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Dany Laferrière: A Special Section

1953   Born April 13 in Port-au-Prince; baptized Windsor Kléber Laferrière fils (Jr.).

1957  Sent to live with his maternal grandparents in Petit-Goâve after the election of François Duvalier as President of Haiti; Windsor Kléber Laferrière, Sr., was named mayor of Port-au-Prince (the youngest in the history of the city) and then became Minister of Commerce & Industry.

1959  Because of severe criticism of the Duvalier regime, D.L.’s father was sent first to Italy and later to Argentina as Haitian ambassador; later, settled in NYC after losing his ambassadorial post.

1964  Grandmother Da sends Dany to live in Port-au-Prince because of a malaria epidemic; begins secondary schooling at the Collège Canado-Haïtien (Brothers of the Sacred Heart).

1971  Death of François Duvalier; his son, Jean-Claude becomes President of Haiti.

1972  Dany begins to publish short portraits of Haitian painters in Le Nouvelliste (the best-known Haitian daily newspaper).

1973  While continuing to work as a journalist (Le Nouvelliste, Le Petit Samedi Soir, and for the radio station, Haïti-Inter), D.L. becomes more interested in painting as he becomes friendly with a number of Haitian painters (Rigaud Benoît, Jasmin Joseph, Saint-Brice, Jean-René Jérôme, Bernard Séjourné).

1974  Makes acquaintance of Franketienne and other writers of the “Spiralist” literary movement.

1976  As criticism and opposition to “Baby Doc” grow, a fellow journalist and friend (Gasner Raymond) is assassinated; in haste, D.L. leaves Haiti and arrives in Montréal; works at various jobs.

1980  Birth of D.L.’s first daughter (in NYC).

1982  D.L. writes the first version of the novel that will become Comment faire l’amour avec un Nègre sans se fatiguer with his wife in NYC; wife and daughter move to Montréal, to live with D.L.

1985  Pub. of Comment faire l’amour . . .; sensational reaction by the media. [End Page 924]

1986  D.L. is hired to work for the new Québec television station, “Les Quatre Saisons”; given the weather assignment, D.L. does it “his way” and gains popularity with the public; Jean-Claude Duvalier (“Baby Doc”) is ousted from the presidency of Haiti.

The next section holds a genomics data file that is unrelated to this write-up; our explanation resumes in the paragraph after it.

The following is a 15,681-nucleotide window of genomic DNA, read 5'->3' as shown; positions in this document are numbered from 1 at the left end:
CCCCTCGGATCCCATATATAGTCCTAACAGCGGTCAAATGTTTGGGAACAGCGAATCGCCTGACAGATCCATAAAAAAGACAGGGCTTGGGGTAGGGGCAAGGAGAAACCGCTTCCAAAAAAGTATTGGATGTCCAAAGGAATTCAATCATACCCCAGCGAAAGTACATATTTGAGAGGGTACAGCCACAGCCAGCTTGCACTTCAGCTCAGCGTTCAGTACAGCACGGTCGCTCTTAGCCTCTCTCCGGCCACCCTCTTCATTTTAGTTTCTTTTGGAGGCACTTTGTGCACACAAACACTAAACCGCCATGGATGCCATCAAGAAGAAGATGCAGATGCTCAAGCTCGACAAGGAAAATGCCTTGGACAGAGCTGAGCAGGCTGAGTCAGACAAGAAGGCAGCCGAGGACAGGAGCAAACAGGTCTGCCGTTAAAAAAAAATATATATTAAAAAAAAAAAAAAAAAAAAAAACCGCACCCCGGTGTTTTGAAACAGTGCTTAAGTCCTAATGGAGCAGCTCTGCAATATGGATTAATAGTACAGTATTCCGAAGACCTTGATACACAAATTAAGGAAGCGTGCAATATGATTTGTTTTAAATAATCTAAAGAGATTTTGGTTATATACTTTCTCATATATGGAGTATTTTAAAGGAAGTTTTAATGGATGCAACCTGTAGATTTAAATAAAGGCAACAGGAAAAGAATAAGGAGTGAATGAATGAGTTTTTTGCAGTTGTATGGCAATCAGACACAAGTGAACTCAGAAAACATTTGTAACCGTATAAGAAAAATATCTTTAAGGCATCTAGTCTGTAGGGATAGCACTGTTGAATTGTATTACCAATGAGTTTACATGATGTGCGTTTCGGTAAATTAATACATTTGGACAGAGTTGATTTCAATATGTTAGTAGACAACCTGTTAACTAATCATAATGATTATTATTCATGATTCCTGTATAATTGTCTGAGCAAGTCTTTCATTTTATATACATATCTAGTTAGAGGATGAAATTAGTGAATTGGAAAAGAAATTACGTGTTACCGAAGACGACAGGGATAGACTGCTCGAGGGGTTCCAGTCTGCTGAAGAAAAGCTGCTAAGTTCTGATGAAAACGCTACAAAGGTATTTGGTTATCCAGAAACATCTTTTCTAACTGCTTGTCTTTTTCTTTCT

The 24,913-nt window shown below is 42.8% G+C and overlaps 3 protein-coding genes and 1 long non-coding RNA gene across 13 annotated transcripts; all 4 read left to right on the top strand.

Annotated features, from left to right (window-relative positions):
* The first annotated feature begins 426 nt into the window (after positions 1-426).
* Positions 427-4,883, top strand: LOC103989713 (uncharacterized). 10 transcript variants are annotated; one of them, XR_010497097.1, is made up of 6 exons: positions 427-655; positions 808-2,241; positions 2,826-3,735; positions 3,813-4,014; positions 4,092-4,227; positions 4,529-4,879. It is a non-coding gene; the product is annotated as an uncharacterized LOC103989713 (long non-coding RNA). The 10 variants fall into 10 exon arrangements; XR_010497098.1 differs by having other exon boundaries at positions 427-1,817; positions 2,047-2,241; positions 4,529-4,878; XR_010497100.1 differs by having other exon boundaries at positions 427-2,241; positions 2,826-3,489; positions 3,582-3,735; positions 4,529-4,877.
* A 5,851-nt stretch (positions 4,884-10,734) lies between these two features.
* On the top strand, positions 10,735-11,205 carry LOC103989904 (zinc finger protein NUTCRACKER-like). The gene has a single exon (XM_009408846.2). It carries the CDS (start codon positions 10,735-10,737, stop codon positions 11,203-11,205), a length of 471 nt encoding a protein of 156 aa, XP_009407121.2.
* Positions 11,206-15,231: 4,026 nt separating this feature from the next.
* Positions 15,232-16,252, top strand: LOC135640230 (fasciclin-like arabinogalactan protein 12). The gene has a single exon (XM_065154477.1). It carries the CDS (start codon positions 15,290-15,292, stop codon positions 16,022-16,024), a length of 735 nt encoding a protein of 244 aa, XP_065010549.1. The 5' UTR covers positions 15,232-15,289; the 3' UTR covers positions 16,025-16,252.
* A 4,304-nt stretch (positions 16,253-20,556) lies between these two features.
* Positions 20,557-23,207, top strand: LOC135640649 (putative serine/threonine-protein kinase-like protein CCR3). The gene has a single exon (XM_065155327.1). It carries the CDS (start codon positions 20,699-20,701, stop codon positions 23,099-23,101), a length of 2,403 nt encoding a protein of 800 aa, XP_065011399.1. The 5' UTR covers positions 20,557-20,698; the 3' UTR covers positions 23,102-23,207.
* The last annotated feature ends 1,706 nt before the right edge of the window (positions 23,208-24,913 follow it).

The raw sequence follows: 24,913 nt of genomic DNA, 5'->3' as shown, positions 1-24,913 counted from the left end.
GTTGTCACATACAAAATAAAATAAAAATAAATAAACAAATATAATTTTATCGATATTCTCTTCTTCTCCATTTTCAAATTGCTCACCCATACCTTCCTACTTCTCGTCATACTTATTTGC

1987  Pub. of 2nd novel, Éroshima.

1989  Becomes part of the “Bande des Six” (the Band of Six) for Radio Canada.

1991  Pub. of 3rd novel, L’odeur du café; wins the literary prize, “Carbet de la Caraïbe”; Jean-Bertrand Aristide takes office as democratically elected President of Haiti (7 Feb.); coup-d’état, led by Col. Cédras (30 Sept.).

1992  Pub. of 4th novel, Le goût des jeunes filles.

1993  Wins the lit. prize, “Edgar-Lespérance” (Le goût . . .).

Pub. of 5th novel, Cette grenade dans la main du jeune Nègre est-elle une arme ou un fruit?

1994  Pub. of 6th novel, Chronique de la dérive douce; President Aristide returns to Haiti (15 Oct.).

1996  Pub. of 7th novel, Pays sans chapeau (with a new Montréal publisher, Lanctôt).

1997  Pub. of 8th novel, La chair du maître (linked short stories).

Pub. of 9th novel, Le charme des après-midi sans fin.

1998  Laferrière is one of four Caribbean writers invited to appear in the series, “Voices from the Francophone Caribbean,” organized by the Americas Society in collaboration with Columbia University and New York University.
Current projects: working on a film based on Le goût des jeunes filles (filming has begun in Haiti); two new works announced—Je suis en Amérique (to be pub. by Lanctôt) and a 10th novel, L’oeil du cyclone.

Carrol F. Coates

Carrol F. Coates, an associate editor of Callaloo, is Professor of French and Comparative Literature at the State University of New York in Binghamton. He has translated a number of Haitian works from French to English: Rene Depestre’s The Festival of the Greasy Pole, Jean-Bertrand Aristide’s Dignity, and Jacques Stephen Alexis’ General Sun, My Brother.


1. Much of this information is contained in the chronology (French) in the paperback edition of Éroshima; additional information has been added from the interview published in this special section on Dany Laferrière. Historical dates are included as chronological points of reference, with no implication of connection with the dates in Laferrière’s biography.

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